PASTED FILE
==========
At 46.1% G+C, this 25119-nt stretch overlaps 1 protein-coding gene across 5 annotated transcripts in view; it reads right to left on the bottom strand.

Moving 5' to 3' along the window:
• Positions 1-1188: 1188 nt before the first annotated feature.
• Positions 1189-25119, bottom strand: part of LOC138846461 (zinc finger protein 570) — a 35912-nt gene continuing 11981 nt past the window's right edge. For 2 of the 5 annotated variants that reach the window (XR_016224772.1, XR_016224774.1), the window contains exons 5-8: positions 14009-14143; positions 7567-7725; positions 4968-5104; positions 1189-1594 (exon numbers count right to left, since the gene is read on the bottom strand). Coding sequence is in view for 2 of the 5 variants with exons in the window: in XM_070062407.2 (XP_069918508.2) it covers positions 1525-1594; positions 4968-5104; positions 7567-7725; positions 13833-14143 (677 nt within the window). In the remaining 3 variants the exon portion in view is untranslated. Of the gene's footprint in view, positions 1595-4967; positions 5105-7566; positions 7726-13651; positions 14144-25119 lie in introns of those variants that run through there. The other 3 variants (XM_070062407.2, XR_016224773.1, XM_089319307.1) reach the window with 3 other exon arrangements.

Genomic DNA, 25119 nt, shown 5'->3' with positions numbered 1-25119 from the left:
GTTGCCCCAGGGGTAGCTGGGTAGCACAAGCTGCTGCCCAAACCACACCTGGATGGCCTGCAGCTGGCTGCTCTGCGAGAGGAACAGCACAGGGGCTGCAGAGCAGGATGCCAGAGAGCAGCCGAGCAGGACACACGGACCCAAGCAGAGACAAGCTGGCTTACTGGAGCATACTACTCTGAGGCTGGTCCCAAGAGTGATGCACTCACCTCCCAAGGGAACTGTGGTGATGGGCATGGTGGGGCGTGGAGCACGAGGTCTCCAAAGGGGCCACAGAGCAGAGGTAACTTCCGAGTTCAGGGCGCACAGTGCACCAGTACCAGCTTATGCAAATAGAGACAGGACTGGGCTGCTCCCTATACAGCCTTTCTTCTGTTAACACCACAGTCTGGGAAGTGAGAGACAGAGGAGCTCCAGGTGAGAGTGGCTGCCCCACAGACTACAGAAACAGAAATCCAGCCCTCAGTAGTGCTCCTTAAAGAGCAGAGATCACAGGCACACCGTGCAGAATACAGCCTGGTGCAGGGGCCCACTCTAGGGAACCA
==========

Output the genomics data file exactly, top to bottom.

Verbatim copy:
At 46.1% G+C, this 25119-nt stretch overlaps 1 protein-coding gene across 5 annotated transcripts in view; it reads right to left on the bottom strand.

Moving 5' to 3' along the window:
• Positions 1-1188: 1188 nt before the first annotated feature.
• Positions 1189-25119, bottom strand: part of LOC138846461 (zinc finger protein 570) — a 35912-nt gene continuing 11981 nt past the window's right edge. For 2 of the 5 annotated variants that reach the window (XR_016224772.1, XR_016224774.1), the window contains exons 5-8: positions 14009-14143; positions 7567-7725; positions 4968-5104; positions 1189-1594 (exon numbers count right to left, since the gene is read on the bottom strand). Coding sequence is in view for 2 of the 5 variants with exons in the window: in XM_070062407.2 (XP_069918508.2) it covers positions 1525-1594; positions 4968-5104; positions 7567-7725; positions 13833-14143 (677 nt within the window). In the remaining 3 variants the exon portion in view is untranslated. Of the gene's footprint in view, positions 1595-4967; positions 5105-7566; positions 7726-13651; positions 14144-25119 lie in introns of those variants that run through there. The other 3 variants (XM_070062407.2, XR_016224773.1, XM_089319307.1) reach the window with 3 other exon arrangements.

Genomic DNA, 25119 nt, shown 5'->3' with positions numbered 1-25119 from the left:
GTTGCCCCAGGGGTAGCTGGGTAGCACAAGCTGCTGCCCAAACCACACCTGGATGGCCTGCAGCTGGCTGCTCTGCGAGAGGAACAGCACAGGGGCTGCAGAGCAGGATGCCAGAGAGCAGCCGAGCAGGACACACGGACCCAAGCAGAGACAAGCTGGCTTACTGGAGCATACTACTCTGAGGCTGGTCCCAAGAGTGATGCACTCACCTCCCAAGGGAACTGTGGTGATGGGCATGGTGGGGCGTGGAGCACGAGGTCTCCAAAGGGGCCACAGAGCAGAGGTAACTTCCGAGTTCAGGGCGCACAGTGCACCAGTACCAGCTTATGCAAATAGAGACAGGACTGGGCTGCTCCCTATACAGCCTTTCTTCTGTTAACACCACAGTCTGGGAAGTGAGAGACAGAGGAGCTCCAGGTGAGAGTGGCTGCCCCACAGACTACAGAAACAGAAATCCAGCCCTCAGTAGTGCTCCTTAAAGAGCAGAGATCACAGGCACACCGTGCAGAATACAGCCTGGTGCAGGGGCCCACTCTAGGGAACCA